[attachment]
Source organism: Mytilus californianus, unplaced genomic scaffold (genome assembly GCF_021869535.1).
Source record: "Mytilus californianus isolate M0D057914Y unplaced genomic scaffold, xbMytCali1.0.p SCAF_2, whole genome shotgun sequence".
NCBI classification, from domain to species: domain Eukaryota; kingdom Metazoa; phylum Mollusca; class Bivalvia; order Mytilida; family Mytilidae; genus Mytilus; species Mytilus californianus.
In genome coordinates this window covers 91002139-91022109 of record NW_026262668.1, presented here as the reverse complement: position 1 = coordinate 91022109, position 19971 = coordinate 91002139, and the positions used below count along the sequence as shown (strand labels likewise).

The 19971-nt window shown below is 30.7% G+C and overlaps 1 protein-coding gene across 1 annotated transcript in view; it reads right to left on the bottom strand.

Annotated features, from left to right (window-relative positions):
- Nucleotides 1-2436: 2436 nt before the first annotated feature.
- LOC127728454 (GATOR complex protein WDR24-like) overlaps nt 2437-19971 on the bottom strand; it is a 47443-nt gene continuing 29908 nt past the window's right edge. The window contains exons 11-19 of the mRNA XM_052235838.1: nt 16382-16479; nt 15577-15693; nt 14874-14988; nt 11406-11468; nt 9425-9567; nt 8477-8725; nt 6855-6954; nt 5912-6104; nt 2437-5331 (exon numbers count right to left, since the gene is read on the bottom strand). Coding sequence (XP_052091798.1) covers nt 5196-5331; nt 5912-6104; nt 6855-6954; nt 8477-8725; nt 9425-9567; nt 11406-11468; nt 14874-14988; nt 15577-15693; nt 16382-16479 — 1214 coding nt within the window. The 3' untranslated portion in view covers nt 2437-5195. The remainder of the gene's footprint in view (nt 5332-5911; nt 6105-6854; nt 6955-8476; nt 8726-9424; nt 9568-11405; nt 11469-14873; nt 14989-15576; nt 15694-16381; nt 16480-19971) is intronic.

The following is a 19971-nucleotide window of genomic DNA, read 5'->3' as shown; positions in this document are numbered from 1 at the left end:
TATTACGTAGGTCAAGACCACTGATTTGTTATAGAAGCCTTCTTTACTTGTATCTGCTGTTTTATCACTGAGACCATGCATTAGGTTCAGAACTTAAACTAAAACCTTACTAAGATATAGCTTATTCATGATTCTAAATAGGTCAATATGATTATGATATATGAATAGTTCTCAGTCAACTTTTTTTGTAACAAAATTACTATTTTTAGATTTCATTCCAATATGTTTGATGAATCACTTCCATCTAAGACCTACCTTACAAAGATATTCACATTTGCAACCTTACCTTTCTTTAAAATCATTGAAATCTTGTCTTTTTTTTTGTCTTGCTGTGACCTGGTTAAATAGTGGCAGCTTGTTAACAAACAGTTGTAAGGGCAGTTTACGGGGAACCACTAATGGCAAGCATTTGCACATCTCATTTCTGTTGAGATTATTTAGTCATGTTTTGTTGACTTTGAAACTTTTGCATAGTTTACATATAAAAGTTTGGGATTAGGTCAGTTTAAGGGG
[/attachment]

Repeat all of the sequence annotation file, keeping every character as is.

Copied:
Source organism: Mytilus californianus, unplaced genomic scaffold (genome assembly GCF_021869535.1).
Source record: "Mytilus californianus isolate M0D057914Y unplaced genomic scaffold, xbMytCali1.0.p SCAF_2, whole genome shotgun sequence".
NCBI classification, from domain to species: domain Eukaryota; kingdom Metazoa; phylum Mollusca; class Bivalvia; order Mytilida; family Mytilidae; genus Mytilus; species Mytilus californianus.
In genome coordinates this window covers 91002139-91022109 of record NW_026262668.1, presented here as the reverse complement: position 1 = coordinate 91022109, position 19971 = coordinate 91002139, and the positions used below count along the sequence as shown (strand labels likewise).

The 19971-nt window shown below is 30.7% G+C and overlaps 1 protein-coding gene across 1 annotated transcript in view; it reads right to left on the bottom strand.

Annotated features, from left to right (window-relative positions):
- Nucleotides 1-2436: 2436 nt before the first annotated feature.
- LOC127728454 (GATOR complex protein WDR24-like) overlaps nt 2437-19971 on the bottom strand; it is a 47443-nt gene continuing 29908 nt past the window's right edge. The window contains exons 11-19 of the mRNA XM_052235838.1: nt 16382-16479; nt 15577-15693; nt 14874-14988; nt 11406-11468; nt 9425-9567; nt 8477-8725; nt 6855-6954; nt 5912-6104; nt 2437-5331 (exon numbers count right to left, since the gene is read on the bottom strand). Coding sequence (XP_052091798.1) covers nt 5196-5331; nt 5912-6104; nt 6855-6954; nt 8477-8725; nt 9425-9567; nt 11406-11468; nt 14874-14988; nt 15577-15693; nt 16382-16479 — 1214 coding nt within the window. The 3' untranslated portion in view covers nt 2437-5195. The remainder of the gene's footprint in view (nt 5332-5911; nt 6105-6854; nt 6955-8476; nt 8726-9424; nt 9568-11405; nt 11469-14873; nt 14989-15576; nt 15694-16381; nt 16480-19971) is intronic.

The following is a 19971-nucleotide window of genomic DNA, read 5'->3' as shown; positions in this document are numbered from 1 at the left end:
TATTACGTAGGTCAAGACCACTGATTTGTTATAGAAGCCTTCTTTACTTGTATCTGCTGTTTTATCACTGAGACCATGCATTAGGTTCAGAACTTAAACTAAAACCTTACTAAGATATAGCTTATTCATGATTCTAAATAGGTCAATATGATTATGATATATGAATAGTTCTCAGTCAACTTTTTTTGTAACAAAATTACTATTTTTAGATTTCATTCCAATATGTTTGATGAATCACTTCCATCTAAGACCTACCTTACAAAGATATTCACATTTGCAACCTTACCTTTCTTTAAAATCATTGAAATCTTGTCTTTTTTTTTGTCTTGCTGTGACCTGGTTAAATAGTGGCAGCTTGTTAACAAACAGTTGTAAGGGCAGTTTACGGGGAACCACTAATGGCAAGCATTTGCACATCTCATTTCTGTTGAGATTATTTAGTCATGTTTTGTTGACTTTGAAACTTTTGCATAGTTTACATATAAAAGTTTGGGATTAGGTCAGTTTAAGGGG